Framing Permaculture as enabling Systems-Thinking for Sustainability: are our design tools, frameworks, ethics and principles fit for purpose?
This paper aims to explore and further develop the bridge between Permaculture theory and practice in the domains of design and education through a critical engagement with current usage of four commonly-used aspects of Permaculture thinking: design tools, design frameworks, ethics and principles.
Permaculture is framed here as a process that seeks to enable a systems-thinking approach to sustainability. Using this lens, the paper explores the extent to which key facets of a systems approach, such as inter-relationships, subjectivity, boundaries and emergence are embedded within design and education practice.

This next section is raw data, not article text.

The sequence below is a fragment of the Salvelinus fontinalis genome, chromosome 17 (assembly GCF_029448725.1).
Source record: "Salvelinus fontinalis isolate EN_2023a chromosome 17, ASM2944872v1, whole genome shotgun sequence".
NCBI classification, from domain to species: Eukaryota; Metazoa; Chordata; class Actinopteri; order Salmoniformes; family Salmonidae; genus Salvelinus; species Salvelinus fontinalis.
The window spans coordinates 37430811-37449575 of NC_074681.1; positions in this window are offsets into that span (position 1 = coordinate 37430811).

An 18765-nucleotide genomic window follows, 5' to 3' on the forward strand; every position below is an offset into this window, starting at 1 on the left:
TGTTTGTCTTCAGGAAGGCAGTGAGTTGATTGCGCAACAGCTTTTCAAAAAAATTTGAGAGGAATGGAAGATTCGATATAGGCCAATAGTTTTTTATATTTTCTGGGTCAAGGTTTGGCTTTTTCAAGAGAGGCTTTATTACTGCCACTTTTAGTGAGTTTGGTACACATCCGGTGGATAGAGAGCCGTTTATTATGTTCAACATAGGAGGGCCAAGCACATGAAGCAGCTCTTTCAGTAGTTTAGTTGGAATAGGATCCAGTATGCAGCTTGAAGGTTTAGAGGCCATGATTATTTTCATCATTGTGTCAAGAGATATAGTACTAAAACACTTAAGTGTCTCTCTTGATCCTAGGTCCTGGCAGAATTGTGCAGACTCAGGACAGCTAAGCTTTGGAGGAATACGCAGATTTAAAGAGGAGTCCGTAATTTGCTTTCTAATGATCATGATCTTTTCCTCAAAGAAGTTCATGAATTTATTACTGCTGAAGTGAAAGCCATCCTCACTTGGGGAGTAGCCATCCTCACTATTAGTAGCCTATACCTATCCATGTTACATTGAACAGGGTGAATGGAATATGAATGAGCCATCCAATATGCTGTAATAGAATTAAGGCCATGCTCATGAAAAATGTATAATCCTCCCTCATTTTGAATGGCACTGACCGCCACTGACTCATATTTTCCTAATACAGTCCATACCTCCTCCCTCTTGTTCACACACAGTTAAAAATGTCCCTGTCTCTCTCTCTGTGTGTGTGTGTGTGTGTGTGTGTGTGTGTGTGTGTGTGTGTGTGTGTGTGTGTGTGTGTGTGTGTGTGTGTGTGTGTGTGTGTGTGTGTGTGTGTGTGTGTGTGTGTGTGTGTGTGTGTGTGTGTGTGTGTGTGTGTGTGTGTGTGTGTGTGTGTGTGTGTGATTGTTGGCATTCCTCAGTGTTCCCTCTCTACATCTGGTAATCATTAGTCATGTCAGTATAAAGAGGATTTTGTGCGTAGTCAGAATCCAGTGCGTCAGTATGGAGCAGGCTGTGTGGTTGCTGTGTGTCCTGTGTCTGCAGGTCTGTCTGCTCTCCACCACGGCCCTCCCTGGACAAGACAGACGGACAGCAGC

The investigation draws upon reflective writing, action learning and design work carried out over the three years of my own Diploma in Applied Permaculture Design. Concepts were also tested out through peer discussion and a particpatory workshop at the UK National Diploma Gathering. My evaluation of approaches focusses on three issues: their validity, accessibility and applicability. The latter points recognise the educational and practical value of embedding the potentially complex theoretical ideas that underpin Permaculture in accessible thinking processes that are useful and intelligible to students and practitioners.
The paper puts forward proposals for either tweaks or novel approaches to each of the four aspects, including a new non-linear design framework and a new categorisation of tools (including some tools new to Permaculture) with the aim of more deeply embedding a systems-thinking approach. These ideas are intended to make a novel contribution to the literature on Permaculture practice and to offer ideas of new ways of thinking and working to practitioners.